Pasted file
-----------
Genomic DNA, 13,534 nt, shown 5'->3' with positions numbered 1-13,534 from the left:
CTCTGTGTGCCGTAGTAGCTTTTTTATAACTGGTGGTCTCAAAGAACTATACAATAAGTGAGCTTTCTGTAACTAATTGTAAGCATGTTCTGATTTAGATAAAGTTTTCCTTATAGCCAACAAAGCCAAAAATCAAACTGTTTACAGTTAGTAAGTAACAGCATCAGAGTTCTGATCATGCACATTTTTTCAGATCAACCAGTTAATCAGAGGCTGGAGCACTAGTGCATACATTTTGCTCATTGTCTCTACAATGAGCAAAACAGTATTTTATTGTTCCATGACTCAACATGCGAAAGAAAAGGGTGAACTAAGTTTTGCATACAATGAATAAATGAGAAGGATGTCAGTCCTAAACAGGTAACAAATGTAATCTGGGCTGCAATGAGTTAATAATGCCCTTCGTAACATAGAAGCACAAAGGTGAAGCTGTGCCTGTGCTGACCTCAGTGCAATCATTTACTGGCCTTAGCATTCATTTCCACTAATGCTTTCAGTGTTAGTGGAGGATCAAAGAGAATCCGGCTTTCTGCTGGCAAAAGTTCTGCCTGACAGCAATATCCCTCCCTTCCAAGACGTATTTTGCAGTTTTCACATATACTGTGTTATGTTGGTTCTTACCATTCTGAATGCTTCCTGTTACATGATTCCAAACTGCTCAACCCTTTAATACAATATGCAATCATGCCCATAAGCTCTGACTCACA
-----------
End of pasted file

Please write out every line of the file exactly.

Genomic DNA, 13,534 nt, shown 5'->3' with positions numbered 1-13,534 from the left:
CTCTGTGTGCCGTAGTAGCTTTTTTATAACTGGTGGTCTCAAAGAACTATACAATAAGTGAGCTTTCTGTAACTAATTGTAAGCATGTTCTGATTTAGATAAAGTTTTCCTTATAGCCAACAAAGCCAAAAATCAAACTGTTTACAGTTAGTAAGTAACAGCATCAGAGTTCTGATCATGCACATTTTTTCAGATCAACCAGTTAATCAGAGGCTGGAGCACTAGTGCATACATTTTGCTCATTGTCTCTACAATGAGCAAAACAGTATTTTATTGTTCCATGACTCAACATGCGAAAGAAAAGGGTGAACTAAGTTTTGCATACAATGAATAAATGAGAAGGATGTCAGTCCTAAACAGGTAACAAATGTAATCTGGGCTGCAATGAGTTAATAATGCCCTTCGTAACATAGAAGCACAAAGGTGAAGCTGTGCCTGTGCTGACCTCAGTGCAATCATTTACTGGCCTTAGCATTCATTTCCACTAATGCTTTCAGTGTTAGTGGAGGATCAAAGAGAATCCGGCTTTCTGCTGGCAAAAGTTCTGCCTGACAGCAATATCCCTCCCTTCCAAGACGTATTTTGCAGTTTTCACATATACTGTGTTATGTTGGTTCTTACCATTCTGAATGCTTCCTGTTACATGATTCCAAACTGCTCAACCCTTTAATACAATATGCAATCATGCCCATAAGCTCTGACTCACA